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Albatros B.I

Paper model of Albatros B.I.
Role Reconnaissance aircraft
Manufacturer Albatros Flugzeugwerke
Primary user Germany

The Albatros B.I was a German military reconnaissance aircraft designed in 1913 and which saw service during World War I.[1]

Design and development

It was a two-seat biplane of conventional configuration which seated the observer and pilot in separate cockpits in tandem. The wings were originally of three-bay design, later changed to two-bay, unstaggered configuration. A floatplane version was developed as the W.I.

Operational history

B.Is were withdrawn from front line service in 1915 but examples served as trainers for the remainder of the War.


  • Austro-Hungarian Imperial and Royal Aviation Troops
 German Empire


A surviving example is preserved at the Heeresgeschichtliches Museum in Vienna.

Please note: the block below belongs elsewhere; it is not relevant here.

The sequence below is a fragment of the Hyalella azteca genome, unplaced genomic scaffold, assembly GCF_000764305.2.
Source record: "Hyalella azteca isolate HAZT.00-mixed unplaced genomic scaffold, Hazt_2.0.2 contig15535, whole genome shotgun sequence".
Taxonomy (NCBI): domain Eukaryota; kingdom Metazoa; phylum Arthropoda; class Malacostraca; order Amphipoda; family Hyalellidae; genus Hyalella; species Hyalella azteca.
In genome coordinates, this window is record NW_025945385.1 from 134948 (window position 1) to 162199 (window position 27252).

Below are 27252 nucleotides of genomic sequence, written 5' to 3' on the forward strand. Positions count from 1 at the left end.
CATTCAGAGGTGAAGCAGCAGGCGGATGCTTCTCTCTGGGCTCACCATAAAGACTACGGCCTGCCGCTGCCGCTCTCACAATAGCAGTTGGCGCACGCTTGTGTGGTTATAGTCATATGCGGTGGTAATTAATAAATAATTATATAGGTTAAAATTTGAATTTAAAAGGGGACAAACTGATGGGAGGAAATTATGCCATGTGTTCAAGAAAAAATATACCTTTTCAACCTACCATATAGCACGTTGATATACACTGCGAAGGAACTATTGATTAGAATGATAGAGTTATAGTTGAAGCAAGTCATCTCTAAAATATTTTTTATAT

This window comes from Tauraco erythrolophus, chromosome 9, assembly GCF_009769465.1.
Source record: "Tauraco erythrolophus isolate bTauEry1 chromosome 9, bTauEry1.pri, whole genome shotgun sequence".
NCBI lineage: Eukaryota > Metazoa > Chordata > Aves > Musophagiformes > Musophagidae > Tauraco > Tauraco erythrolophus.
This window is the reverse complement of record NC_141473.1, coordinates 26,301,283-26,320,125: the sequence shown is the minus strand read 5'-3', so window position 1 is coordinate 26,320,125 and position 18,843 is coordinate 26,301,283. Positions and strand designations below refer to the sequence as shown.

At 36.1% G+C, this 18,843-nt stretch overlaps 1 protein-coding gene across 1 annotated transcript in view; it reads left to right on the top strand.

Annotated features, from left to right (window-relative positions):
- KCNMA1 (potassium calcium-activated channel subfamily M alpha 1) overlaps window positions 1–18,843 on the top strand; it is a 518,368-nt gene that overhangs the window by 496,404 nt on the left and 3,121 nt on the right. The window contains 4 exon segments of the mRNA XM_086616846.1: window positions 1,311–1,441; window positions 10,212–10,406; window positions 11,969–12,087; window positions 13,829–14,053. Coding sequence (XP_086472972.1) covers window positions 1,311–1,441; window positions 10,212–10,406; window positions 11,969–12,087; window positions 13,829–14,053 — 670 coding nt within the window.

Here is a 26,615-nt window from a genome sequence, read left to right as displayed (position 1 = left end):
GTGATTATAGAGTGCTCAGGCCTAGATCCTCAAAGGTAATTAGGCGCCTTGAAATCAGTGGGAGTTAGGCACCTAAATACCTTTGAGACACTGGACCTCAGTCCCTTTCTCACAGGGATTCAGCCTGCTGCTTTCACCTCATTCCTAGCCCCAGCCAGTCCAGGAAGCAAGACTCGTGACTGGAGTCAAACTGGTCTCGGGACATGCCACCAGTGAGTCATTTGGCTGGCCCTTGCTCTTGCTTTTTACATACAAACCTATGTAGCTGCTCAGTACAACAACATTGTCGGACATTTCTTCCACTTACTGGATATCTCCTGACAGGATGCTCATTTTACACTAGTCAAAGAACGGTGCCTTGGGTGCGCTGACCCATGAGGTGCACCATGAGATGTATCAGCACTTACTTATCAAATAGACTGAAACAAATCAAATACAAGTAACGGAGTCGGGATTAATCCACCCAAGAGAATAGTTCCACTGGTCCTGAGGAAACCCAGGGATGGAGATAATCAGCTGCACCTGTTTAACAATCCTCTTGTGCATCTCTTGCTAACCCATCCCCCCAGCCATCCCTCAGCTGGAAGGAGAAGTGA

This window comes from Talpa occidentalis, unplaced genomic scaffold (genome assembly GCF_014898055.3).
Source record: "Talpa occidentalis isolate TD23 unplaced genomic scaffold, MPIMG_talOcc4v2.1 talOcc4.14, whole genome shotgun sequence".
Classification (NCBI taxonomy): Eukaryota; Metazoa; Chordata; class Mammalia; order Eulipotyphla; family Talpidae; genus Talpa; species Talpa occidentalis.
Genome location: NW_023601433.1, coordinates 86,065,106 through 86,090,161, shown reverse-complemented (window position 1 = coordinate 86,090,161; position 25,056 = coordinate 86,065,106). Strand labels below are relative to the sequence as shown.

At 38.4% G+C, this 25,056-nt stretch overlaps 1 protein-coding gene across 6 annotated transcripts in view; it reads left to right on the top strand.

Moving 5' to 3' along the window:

Specifications (B.I)

Data from [2]

General characteristics
  • Crew: 2
  • Length: 8.57 m (28 ft 1½ in)
  • Wingspan: 14.48 m (47 ft 6⅛ in)
  • Height: 3.15 m (10 ft 4 in)
  • Wing area: 43 m2 (463 ft2)
  • Empty weight: 747 kg (1,643 lb)
  • Gross weight: 1,080 kg (2,376 lb)
  • Powerplant: 1 × Mercedes D.I six cyl. in-line water-cooled, 75 kW (100 hp)


  • Maximum speed: 105 km/h (65 mph)
  • Range: 650 km (400 miles)
  • Rate of climb: 1.333 m/s (262 ft/min)

See also

Related development

Albatros B.II - Albatros B.III - Albatros C.III - Lebed XI - Lebed XII

Related lists


Template:Albatros aircraft Template:World War I Aircraft of the Central Powers


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